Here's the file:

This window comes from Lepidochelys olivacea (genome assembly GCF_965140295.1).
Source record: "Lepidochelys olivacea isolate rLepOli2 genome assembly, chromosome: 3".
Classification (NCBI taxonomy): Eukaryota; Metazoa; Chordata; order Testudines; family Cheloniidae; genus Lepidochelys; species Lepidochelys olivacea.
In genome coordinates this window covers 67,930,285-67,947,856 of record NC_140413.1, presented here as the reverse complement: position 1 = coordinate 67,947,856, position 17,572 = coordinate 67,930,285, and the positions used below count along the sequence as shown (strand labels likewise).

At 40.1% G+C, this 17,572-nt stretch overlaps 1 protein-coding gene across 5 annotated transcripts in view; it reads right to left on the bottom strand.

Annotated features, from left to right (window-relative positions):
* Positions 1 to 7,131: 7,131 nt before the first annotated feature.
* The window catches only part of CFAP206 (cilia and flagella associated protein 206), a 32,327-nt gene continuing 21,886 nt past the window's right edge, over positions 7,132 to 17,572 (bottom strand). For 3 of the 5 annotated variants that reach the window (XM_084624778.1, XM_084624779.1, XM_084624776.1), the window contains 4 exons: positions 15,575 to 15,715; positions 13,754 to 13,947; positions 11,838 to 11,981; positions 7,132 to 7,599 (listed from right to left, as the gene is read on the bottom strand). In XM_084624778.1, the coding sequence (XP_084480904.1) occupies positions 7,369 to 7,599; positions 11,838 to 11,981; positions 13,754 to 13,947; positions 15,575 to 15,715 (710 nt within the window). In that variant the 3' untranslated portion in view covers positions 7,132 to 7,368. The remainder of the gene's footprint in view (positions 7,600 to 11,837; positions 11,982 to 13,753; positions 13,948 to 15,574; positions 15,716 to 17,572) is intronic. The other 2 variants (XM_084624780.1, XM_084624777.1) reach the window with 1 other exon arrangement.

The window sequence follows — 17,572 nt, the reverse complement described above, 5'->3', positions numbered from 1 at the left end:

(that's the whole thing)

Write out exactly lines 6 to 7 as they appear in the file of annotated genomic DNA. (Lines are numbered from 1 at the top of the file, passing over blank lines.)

Annotated features, from left to right (window-relative positions):
* Positions 1 to 7,131: 7,131 nt before the first annotated feature.